By Holly Hinson
Clint Kelly, a longtime supporter of the J.B. Speed School of Engineering, became one of the oldest people ever to go to space when he flew aboard a Blue Origin rocket in August 2022 as part of the New Shepard 22 Project. Only actor William Shatner of “Star Trek” fame has been an older space traveler.
In his long and illustrious career in engineering, Kelly was a pioneer who started the Autonomous Land Vehicle project at Defense Advanced Research Projects Agency in 1984 and is credited with creating the foundation of the technology base leading to today’s driverless cars. A man with many interests, Kelly has traveled extensively, photographing wildlife on every continent in the world and publishing a book of penguin photography.
Closer to home, Clint Kelly also is a decades-long member of the Speed School’s Industrial Board of Advisors. To the engineering school’s River City Rocketry team, he’s a different kind of hero.
It all started about 20 years ago when a mutual friend of Mickey Wilhelm, dean of Speed School at the time, suggested that Kelly might be interested in working with the school’s advisory board. At a board meeting in 2011, Speed School student Nick Greco, who founded the River City Rocketry Team (RCR), came into the meeting and put a rocket down on the table.
“My first thought was how I had built one myself many years ago,” Kelly said. “I was always interested in how things worked more at an intellectual level than a hands-on,” Kelly said. “But I had a good friend who was great at the hands-on, so he and I used to build rockets, and we had to build everything from scratch.”
Kelly suggested to the board that they support this rocket team, a student-led organization that allows students the opportunity to design high powered rockets and compete against other universities across the country. Though the other board members didn’t share his interest at that time, Kelly decided to get involved anyway, and he has never wavered since in his enthusiasm or support for the team.
Founder Greco said the RCR has come a long way since that day.
“The year I founded the rocket team at UofL, we had zero funding and we were building most of our rocket in my apartment kitchen,” said Greco, who now works as an aerospace engineer at Blue Origin. “Clint saw and supported our vision and was a huge reason why it’s grown into the polished group it’s become at the university today.”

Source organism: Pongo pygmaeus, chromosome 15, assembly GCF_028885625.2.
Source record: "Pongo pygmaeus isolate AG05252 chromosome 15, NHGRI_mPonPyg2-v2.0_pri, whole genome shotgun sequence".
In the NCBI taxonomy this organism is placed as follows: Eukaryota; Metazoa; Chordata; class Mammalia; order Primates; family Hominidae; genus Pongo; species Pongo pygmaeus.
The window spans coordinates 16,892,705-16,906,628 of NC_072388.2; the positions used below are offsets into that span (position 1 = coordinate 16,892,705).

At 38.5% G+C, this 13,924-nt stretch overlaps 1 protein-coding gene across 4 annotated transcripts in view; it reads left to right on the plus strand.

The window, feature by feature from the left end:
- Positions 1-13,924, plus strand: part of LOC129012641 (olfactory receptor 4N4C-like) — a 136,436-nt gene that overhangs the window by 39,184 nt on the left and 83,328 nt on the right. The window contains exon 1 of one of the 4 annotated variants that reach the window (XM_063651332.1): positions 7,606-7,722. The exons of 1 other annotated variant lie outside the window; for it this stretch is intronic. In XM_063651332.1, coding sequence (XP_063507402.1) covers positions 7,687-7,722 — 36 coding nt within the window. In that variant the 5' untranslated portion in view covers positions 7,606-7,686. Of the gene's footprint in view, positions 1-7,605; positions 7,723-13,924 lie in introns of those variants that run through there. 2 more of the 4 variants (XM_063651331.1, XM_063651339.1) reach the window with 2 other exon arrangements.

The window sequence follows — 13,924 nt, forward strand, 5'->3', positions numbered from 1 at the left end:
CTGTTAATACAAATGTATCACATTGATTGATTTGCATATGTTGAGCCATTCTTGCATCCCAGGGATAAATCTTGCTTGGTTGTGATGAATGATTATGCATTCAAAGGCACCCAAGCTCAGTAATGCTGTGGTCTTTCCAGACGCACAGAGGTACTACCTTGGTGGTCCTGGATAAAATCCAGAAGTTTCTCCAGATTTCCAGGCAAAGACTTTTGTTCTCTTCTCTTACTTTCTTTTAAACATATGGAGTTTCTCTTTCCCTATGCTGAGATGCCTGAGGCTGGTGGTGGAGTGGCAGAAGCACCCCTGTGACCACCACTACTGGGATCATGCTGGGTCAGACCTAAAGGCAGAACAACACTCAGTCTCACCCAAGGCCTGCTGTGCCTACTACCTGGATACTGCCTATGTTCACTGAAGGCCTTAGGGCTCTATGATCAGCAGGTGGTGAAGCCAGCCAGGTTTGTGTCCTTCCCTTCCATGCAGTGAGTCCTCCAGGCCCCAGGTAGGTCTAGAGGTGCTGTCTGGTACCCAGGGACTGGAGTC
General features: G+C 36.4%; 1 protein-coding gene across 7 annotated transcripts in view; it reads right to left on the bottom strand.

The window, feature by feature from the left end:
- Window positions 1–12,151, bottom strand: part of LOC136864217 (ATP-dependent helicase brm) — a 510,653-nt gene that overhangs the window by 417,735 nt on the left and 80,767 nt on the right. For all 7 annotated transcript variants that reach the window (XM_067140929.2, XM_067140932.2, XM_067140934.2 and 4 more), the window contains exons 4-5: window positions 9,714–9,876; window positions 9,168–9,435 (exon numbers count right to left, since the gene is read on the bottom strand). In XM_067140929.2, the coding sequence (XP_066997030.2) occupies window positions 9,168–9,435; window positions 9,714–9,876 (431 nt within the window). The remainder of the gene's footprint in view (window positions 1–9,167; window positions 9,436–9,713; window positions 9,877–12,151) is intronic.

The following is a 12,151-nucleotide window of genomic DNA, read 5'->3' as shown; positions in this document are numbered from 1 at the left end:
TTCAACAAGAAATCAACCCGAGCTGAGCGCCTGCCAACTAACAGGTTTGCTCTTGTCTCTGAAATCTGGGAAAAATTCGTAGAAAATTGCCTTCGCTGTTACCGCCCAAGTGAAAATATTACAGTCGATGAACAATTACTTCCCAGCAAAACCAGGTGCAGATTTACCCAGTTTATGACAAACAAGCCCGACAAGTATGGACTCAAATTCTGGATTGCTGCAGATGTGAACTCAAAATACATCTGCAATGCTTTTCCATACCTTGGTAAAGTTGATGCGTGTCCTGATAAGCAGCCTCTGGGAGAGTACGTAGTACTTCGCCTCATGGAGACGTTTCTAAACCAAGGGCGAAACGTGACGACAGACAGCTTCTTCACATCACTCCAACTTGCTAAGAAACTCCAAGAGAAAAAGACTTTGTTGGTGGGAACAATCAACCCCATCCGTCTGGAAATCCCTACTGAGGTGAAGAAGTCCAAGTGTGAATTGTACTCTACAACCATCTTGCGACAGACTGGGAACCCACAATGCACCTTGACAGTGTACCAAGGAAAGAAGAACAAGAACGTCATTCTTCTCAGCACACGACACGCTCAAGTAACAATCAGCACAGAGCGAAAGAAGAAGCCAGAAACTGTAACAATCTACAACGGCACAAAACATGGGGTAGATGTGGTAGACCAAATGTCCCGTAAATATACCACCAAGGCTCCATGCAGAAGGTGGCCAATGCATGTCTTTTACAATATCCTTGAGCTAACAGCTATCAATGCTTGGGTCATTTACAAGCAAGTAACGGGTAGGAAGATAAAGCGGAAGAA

“They have a lot of great ideas and I’m continually impressed by them,” Kelly said of RCR. “What they learned by building these rockets and then competing in competitions were practical things. How to do the equations, and then how to translate the equations into hardware and address all the problems you have when you do that. They relate the calculations to what they actually observe when they launch it, and they do the diagrams themselves as well.”
It is this hands-on experience that has helped former RCR members secure prestigious jobs at NASA, Blue Origin and Space X as well as startups.
“For a startup, it’s immensely appealing because they don’t have the luxury of having lots of people and they want people that can do lots of different things and do them well,” Kelly said.
Kelly, a philanthropist who supports a variety of other causes, said he only gives to what is important to him.
“There is a feeling on my part that Speed School gives extremely good value. It costs to get an education that allows you to be successful, and I think Speed is a remarkable bargain,” he said. “It’s a very high quality engineering education.”
Speed School alumnus Gregg Blincoe ’15 is another success story with Blue Origin, where he has worked for more than six years.
“I knew I wanted to get involved in aerospace when I was up early one day watching the Mars Curiosity Rover land and I saw the excitement and joy in all the engineers’ faces,” Blincoe said. “I wanted to be a part of something bigger than myself and River City Rocketry gave me that opportunity.”
Blincoe said the skills he learned at RCR had a direct impact on his professional career and have been relatable to his job on a daily basis at Blue Origin.
“RCR would not be where it is today, or would even be what it is today, if not for Clint Kelly,” he said. “He saw something in the idea of the team and the students behind it, and has been a supporter and mentor from day one.”
The guidance Kelly gave to RCR students came full circle when Kelly was granted a rare opportunity to fly into space in August 2022 on one of the rockets RCR students Blincoe and Greco helped design and build. Kelly said his space flight experience was “the thrill of a lifetime.”
Blincoe was excited to give back to his former mentor.
“I was so excited to realize I’d be there for his launch,” he said. “He got me the job that put rockets in space and now it was my turn to go and put Clint in space.”
“I probably would have never had the opportunity to work at Blue Origin without him,” Greco said. “Getting to see him fly aboard New Shepard, a rocket I had the opportunity to design part of – it was pretty surreal. I hope he gets the chance to go back to space again, hopefully aboard another Blue Origin rocket.”
“I’ll be forever grateful for the support and faith that Clint had in our team and RCR,” Blincoe said. “My life has been forever changed.”
Watch a video about Kelly’s trip aboard New Shepard 22 at the link below.
Read more news from J.B. Speed School of Engineering.
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